“Women are the real architects of society.” – Cher
Although women and men now enroll in architecture school in roughly equal numbers, it’s still a vastly male-dominated profession, with women representing only about one in five licensed professionals.
For International Women’s Day 2021, we wanted to recognize three women of architecture at Chmiel Architects for their incredible talent, determination, positivity, as well as demonstrating the value of diversity for our firm.
The fields of architecture, urban planning, and engineering have evolved considerably since their inception, but there are still considerable challenges on the path to achieving gender equity.
We are so proud of these three women helping pave the way.
Elaine Yee, B.Arch, OAA, LEED AP ID+C, MRAIC
How did you know you wanted to be an architect?
“I didn’t really know I ever wanted to be an architect. In fact, after a particularly boring grade 8 career day session with an architect (he literally flipped through a thick set of working drawings and narrated in monotone, “These are the architectural drawings, these are the structural drawings, these are the mechanical drawings, these are the electrical drawings”), I swore I would never become an architect. But, as high school was drawing to a close, I had to pick something. As I was both artistically and mathematically inclined, everyone around me told me I should study architecture. I told myself I would see how school was, and much to my surprise, found it to be mind-blowing, incredibly challenging, and life changing. I think I cried at some point every semester. And here I am, several decades later still working, and not bored. Incidentally, I had the opportunity to do a couple of career days since, and was determined to improve upon my predecessor!”
How have you coped with being a woman in a male-dominated profession?
“I never had any trepidation on entering a male-dominated profession, in large part due to my upbringing. My parents instilled in me the confidence that I could achieve anything I wanted, and that my being female was not an impediment. That being said, once I entered the workforce, I did encounter some normalized behaviours which I felt were discriminatory (e.g. being called a girl instead of a woman) and I always made a point to make corrections when observed. I think education is key to improving the work environment, with the goal to make it more inclusive, collaborative, and supportive. At the end of the day, I let my work speak for itself, and eventually, any negative preconceived notions simply went away. While this profession is male dominated, it’s becoming less so, but there still needs a lot of work done at the upper management and executive levels – that really is part of a larger issue at hand, including overcoming unconscious biases, and of course the additional demands when parenting or caregiving comes into the equation.”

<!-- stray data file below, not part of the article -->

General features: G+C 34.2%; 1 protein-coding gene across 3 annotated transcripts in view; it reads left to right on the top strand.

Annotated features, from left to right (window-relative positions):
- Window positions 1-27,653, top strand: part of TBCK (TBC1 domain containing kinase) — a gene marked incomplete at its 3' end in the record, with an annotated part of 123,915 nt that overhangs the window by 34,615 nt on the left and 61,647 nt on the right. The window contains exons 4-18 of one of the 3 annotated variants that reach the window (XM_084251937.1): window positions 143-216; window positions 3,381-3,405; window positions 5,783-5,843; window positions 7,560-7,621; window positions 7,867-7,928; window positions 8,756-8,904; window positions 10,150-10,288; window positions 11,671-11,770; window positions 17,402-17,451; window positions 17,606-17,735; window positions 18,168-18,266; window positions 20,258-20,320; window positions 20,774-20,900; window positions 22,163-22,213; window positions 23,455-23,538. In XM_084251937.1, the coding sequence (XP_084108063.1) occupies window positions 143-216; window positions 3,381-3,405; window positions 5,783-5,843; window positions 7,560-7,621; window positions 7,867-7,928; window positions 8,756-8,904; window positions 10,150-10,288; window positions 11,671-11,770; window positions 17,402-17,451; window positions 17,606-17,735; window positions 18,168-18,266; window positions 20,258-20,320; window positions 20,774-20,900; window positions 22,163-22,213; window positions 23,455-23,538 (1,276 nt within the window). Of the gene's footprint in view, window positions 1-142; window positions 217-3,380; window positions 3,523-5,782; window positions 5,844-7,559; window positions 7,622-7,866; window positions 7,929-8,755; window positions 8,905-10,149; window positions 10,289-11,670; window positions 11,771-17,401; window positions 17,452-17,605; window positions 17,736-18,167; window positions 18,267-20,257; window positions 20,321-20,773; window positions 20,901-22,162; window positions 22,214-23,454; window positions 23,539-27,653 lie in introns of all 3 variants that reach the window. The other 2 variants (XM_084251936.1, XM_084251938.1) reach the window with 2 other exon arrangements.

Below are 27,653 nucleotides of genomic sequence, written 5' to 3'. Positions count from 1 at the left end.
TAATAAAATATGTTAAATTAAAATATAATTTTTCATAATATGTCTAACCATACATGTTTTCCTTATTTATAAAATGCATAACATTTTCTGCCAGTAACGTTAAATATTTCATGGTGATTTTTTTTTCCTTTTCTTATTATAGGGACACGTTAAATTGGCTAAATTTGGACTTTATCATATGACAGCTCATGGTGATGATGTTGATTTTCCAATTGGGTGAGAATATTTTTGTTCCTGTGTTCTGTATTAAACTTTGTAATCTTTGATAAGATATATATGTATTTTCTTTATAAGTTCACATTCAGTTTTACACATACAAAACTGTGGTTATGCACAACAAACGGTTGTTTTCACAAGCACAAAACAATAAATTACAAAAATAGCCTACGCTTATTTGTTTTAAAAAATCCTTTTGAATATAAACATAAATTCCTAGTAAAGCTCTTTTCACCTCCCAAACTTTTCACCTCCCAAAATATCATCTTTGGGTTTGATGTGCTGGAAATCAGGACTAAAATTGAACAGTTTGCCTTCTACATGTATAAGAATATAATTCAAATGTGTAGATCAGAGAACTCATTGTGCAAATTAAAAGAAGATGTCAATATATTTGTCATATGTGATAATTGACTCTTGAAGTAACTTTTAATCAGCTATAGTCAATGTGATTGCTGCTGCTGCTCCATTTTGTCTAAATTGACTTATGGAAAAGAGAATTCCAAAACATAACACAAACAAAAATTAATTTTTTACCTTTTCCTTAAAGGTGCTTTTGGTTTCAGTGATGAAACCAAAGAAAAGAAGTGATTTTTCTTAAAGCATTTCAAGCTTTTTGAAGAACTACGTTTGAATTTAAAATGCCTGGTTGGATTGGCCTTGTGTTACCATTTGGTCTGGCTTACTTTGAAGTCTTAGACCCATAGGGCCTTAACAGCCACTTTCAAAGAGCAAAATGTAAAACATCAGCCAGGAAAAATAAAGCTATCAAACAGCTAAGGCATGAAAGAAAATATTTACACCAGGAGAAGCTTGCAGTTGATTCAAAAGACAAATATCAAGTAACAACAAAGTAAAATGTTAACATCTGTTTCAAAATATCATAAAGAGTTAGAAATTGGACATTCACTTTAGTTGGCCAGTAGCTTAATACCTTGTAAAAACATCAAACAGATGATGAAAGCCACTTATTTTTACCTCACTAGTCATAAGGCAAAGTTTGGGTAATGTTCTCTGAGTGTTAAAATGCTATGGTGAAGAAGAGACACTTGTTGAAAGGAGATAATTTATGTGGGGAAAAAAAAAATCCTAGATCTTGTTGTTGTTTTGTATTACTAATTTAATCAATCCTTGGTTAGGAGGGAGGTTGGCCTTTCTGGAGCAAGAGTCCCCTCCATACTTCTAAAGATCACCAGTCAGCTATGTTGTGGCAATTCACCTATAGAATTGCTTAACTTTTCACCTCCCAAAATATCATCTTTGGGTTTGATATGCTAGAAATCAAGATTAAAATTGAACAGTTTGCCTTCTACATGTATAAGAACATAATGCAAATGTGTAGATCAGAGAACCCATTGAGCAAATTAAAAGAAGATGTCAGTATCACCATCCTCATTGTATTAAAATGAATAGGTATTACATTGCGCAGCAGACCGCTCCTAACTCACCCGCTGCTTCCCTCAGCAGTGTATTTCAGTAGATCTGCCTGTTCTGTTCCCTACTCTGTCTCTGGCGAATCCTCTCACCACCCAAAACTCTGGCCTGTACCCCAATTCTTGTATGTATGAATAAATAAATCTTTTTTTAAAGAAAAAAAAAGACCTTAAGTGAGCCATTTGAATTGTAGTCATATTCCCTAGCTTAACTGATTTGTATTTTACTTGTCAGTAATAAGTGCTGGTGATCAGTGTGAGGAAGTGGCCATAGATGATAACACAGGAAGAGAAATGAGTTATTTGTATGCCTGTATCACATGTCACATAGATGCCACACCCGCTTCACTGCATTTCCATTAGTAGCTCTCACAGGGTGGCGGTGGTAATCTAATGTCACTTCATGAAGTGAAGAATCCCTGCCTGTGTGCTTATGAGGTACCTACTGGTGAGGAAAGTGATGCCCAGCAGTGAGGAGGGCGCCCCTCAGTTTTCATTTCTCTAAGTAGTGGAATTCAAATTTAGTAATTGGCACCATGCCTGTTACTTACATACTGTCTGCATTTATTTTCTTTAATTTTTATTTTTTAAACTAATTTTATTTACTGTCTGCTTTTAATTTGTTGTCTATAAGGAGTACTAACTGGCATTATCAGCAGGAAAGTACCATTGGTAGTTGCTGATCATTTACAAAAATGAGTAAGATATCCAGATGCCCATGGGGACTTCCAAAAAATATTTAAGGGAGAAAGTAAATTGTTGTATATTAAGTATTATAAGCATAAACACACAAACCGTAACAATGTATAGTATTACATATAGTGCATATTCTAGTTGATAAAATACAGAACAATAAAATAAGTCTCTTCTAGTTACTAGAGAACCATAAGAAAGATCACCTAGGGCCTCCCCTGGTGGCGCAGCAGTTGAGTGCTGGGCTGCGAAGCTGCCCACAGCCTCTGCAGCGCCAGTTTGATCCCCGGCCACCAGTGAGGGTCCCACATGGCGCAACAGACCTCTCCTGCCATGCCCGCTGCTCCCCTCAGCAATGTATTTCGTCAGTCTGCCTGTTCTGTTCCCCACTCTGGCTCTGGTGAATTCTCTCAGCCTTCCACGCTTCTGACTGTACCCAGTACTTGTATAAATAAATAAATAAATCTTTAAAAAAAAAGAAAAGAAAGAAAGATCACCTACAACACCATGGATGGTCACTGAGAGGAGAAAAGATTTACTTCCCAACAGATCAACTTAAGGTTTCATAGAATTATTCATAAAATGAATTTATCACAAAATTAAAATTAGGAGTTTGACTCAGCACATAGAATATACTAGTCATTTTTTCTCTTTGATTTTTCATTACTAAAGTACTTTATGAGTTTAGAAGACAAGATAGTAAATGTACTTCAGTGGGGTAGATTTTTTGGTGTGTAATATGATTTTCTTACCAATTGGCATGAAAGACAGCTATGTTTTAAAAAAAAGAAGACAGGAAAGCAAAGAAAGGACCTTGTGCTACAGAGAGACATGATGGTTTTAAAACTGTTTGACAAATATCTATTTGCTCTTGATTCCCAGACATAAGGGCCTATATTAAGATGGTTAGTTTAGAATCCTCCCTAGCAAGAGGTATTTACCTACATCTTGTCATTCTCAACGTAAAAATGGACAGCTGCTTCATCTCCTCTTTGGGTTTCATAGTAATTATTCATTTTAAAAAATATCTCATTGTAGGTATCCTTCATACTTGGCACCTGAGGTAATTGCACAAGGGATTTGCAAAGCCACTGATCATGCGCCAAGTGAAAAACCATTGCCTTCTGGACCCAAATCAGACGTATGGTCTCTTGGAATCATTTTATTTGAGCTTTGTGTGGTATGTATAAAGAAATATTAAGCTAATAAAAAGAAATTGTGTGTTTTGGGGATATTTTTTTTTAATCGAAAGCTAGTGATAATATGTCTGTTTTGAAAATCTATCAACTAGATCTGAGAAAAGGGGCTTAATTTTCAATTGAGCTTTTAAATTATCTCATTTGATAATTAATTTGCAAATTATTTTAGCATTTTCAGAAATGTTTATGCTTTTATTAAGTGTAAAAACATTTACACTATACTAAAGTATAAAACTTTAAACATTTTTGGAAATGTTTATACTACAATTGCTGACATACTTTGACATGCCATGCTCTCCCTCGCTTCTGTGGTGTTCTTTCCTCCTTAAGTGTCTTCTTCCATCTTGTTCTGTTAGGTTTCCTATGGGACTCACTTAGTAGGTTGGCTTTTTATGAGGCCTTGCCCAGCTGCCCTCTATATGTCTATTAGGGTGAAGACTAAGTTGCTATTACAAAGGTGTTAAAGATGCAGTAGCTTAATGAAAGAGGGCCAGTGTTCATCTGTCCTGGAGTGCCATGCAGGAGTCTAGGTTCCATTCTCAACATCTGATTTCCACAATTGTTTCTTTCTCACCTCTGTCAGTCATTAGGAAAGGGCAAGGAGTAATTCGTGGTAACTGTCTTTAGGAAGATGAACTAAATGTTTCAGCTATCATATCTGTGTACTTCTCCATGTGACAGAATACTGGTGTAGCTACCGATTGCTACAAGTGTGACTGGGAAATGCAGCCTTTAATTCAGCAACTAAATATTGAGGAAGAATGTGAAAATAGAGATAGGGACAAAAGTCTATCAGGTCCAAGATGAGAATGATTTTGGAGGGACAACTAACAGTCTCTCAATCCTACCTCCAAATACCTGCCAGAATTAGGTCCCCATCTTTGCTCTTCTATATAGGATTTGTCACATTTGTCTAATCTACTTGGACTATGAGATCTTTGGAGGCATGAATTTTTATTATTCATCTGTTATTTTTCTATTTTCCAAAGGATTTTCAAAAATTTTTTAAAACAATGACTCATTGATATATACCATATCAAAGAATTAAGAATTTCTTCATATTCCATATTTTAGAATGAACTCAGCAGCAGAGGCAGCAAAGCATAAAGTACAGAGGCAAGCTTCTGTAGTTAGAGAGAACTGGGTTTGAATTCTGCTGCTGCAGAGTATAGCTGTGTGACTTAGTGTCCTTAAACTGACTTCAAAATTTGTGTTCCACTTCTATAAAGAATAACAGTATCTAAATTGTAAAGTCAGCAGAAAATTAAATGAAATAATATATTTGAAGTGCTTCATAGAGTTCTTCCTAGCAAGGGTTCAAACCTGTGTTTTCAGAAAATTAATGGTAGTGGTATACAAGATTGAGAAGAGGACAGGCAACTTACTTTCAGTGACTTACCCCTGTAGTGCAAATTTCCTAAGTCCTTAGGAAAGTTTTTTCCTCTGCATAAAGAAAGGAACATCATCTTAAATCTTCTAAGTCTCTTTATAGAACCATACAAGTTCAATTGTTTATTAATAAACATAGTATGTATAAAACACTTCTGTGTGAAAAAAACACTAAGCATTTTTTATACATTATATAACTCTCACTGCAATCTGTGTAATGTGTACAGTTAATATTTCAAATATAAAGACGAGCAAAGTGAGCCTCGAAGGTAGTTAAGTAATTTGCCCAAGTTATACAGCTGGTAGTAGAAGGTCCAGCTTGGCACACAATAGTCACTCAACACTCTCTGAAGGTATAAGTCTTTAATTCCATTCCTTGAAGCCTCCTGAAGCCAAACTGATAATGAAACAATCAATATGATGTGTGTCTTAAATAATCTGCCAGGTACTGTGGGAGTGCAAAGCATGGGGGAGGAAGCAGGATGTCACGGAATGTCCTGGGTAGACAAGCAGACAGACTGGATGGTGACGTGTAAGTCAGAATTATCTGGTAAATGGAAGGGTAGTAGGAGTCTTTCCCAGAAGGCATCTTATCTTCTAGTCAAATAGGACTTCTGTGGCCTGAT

Elzbieta Chylinska, M. Arch
How did you know you wanted to be an architect?
“When I started thinking about career options in high school, all I knew was that I was good in math and that I also had a talent for art, so I began to search for studies and careers that might cater to one element or the other. I learned that the university I was applying to was offering weekend preparation courses toward the architecture program – which luckily seemed to speak to both of my interests – but these courses were 3 hours away from my home town. I remember taking those little road trips with my dad. I thought, even if this architecture thing didn’t pan out, I’ll always have these great memories of our time together. I’m so grateful for parents that gave me the freedom and support to find my own path. Before I started my university studies, I travelled abroad to France and Italy. It was so inspiring to see the dazzling mix of heritage and modern architecture. My horizons were broadening. I knew I wanted this to be part of my life. My work in architecture has reaffirmed what these early steps hinted at. This is a career that inspires creativity and lets me look at the world with curiosity and imagination.”
Anna Preiss, B.A.S., M.Arch, OAA
Do you find it difficult to earn peer or public respect as a woman in architecture?
“In the 10 years since I’ve graduated, I’ve seen and experienced a significant cultural change in the industry. While it does seem like sexism in general, and harassment in particular, tend to hit younger women in their early twenties a bit harder than, say, a woman in her 30s, I am optimistic that there has been a major social shift in how we see and think of women professionally. Part of this can be attributed to the cultural awakening caused by the #MeToo movement, but generationally speaking, I see the upcoming cohort as much more progressive than my own, (and for the record I consider millennials to be quite progressive!) I am very hopeful that by the time the next generation of women get their license, they will have less sexism to navigate, and further, will be able to command more respect earlier in their careers – from both their peers and the public at large.”